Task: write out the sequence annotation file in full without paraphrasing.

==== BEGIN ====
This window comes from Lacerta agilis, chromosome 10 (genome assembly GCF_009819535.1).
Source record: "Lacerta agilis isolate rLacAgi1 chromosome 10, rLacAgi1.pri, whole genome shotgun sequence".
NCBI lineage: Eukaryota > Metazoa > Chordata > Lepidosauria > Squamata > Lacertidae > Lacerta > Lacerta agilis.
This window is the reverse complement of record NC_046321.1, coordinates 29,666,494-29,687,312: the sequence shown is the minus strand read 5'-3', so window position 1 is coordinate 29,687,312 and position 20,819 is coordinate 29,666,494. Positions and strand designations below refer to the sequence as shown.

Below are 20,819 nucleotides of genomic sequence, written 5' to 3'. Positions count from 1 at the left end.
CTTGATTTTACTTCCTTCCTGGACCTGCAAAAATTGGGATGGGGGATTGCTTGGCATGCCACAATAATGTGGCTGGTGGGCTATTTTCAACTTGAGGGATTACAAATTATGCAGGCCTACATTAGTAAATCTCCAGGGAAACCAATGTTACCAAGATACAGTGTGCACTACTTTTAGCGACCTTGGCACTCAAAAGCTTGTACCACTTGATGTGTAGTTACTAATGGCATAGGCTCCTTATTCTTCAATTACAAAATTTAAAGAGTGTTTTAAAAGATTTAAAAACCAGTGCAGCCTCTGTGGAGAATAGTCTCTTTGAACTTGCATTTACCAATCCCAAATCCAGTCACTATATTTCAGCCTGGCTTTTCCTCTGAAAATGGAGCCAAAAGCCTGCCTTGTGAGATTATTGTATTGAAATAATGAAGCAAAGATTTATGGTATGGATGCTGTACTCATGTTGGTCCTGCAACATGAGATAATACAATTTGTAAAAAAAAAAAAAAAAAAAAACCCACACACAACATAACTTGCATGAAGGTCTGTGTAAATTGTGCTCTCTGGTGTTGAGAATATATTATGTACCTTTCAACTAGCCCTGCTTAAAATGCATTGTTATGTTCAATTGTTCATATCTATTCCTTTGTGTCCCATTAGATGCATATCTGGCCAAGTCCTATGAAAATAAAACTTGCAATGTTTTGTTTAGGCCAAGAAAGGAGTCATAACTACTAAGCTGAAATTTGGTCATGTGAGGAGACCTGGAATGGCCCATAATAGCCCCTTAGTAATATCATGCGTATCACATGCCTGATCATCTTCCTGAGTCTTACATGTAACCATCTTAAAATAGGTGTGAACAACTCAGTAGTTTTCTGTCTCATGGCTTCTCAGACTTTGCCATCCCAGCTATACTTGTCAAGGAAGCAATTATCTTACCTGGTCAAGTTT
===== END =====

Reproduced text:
This window comes from Lacerta agilis, chromosome 10 (genome assembly GCF_009819535.1).
Source record: "Lacerta agilis isolate rLacAgi1 chromosome 10, rLacAgi1.pri, whole genome shotgun sequence".
NCBI lineage: Eukaryota > Metazoa > Chordata > Lepidosauria > Squamata > Lacertidae > Lacerta > Lacerta agilis.
This window is the reverse complement of record NC_046321.1, coordinates 29,666,494-29,687,312: the sequence shown is the minus strand read 5'-3', so window position 1 is coordinate 29,687,312 and position 20,819 is coordinate 29,666,494. Positions and strand designations below refer to the sequence as shown.

Below are 20,819 nucleotides of genomic sequence, written 5' to 3'. Positions count from 1 at the left end.
CTTGATTTTACTTCCTTCCTGGACCTGCAAAAATTGGGATGGGGGATTGCTTGGCATGCCACAATAATGTGGCTGGTGGGCTATTTTCAACTTGAGGGATTACAAATTATGCAGGCCTACATTAGTAAATCTCCAGGGAAACCAATGTTACCAAGATACAGTGTGCACTACTTTTAGCGACCTTGGCACTCAAAAGCTTGTACCACTTGATGTGTAGTTACTAATGGCATAGGCTCCTTATTCTTCAATTACAAAATTTAAAGAGTGTTTTAAAAGATTTAAAAACCAGTGCAGCCTCTGTGGAGAATAGTCTCTTTGAACTTGCATTTACCAATCCCAAATCCAGTCACTATATTTCAGCCTGGCTTTTCCTCTGAAAATGGAGCCAAAAGCCTGCCTTGTGAGATTATTGTATTGAAATAATGAAGCAAAGATTTATGGTATGGATGCTGTACTCATGTTGGTCCTGCAACATGAGATAATACAATTTGTAAAAAAAAAAAAAAAAAAAAACCCACACACAACATAACTTGCATGAAGGTCTGTGTAAATTGTGCTCTCTGGTGTTGAGAATATATTATGTACCTTTCAACTAGCCCTGCTTAAAATGCATTGTTATGTTCAATTGTTCATATCTATTCCTTTGTGTCCCATTAGATGCATATCTGGCCAAGTCCTATGAAAATAAAACTTGCAATGTTTTGTTTAGGCCAAGAAAGGAGTCATAACTACTAAGCTGAAATTTGGTCATGTGAGGAGACCTGGAATGGCCCATAATAGCCCCTTAGTAATATCATGCGTATCACATGCCTGATCATCTTCCTGAGTCTTACATGTAACCATCTTAAAATAGGTGTGAACAACTCAGTAGTTTTCTGTCTCATGGCTTCTCAGACTTTGCCATCCCAGCTATACTTGTCAAGGAAGCAATTATCTTACCTGGTCAAGTTT